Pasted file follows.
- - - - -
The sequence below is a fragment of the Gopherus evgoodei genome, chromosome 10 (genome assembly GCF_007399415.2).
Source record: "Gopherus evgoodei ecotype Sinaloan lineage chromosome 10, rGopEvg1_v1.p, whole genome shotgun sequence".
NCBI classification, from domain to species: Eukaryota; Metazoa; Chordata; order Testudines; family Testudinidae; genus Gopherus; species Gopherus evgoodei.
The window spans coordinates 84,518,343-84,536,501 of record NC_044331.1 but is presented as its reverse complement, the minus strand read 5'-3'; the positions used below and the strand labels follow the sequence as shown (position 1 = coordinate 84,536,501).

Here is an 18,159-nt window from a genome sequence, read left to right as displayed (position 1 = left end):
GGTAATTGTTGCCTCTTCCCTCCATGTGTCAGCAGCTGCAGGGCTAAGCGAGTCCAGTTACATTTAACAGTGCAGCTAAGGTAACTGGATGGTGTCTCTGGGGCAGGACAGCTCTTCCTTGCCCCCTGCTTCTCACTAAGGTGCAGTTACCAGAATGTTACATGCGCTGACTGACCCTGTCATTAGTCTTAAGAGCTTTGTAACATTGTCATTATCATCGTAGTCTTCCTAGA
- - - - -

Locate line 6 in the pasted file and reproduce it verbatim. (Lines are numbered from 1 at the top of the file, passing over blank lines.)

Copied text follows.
GGTAATTGTTGCCTCTTCCCTCCATGTGTCAGCAGCTGCAGGGCTAAGCGAGTCCAGTTACATTTAACAGTGCAGCTAAGGTAACTGGATGGTGTCTCTGGGGCAGGACAGCTCTTCCTTGCCCCCTGCTTCTCACTAAGGTGCAGTTACCAGAATGTTACATGCGCTGACTGACCCTGTCATTAGTCTTAAGAGCTTTGTAACATTGTCATTATCATCGTAGTCTTCCTAGA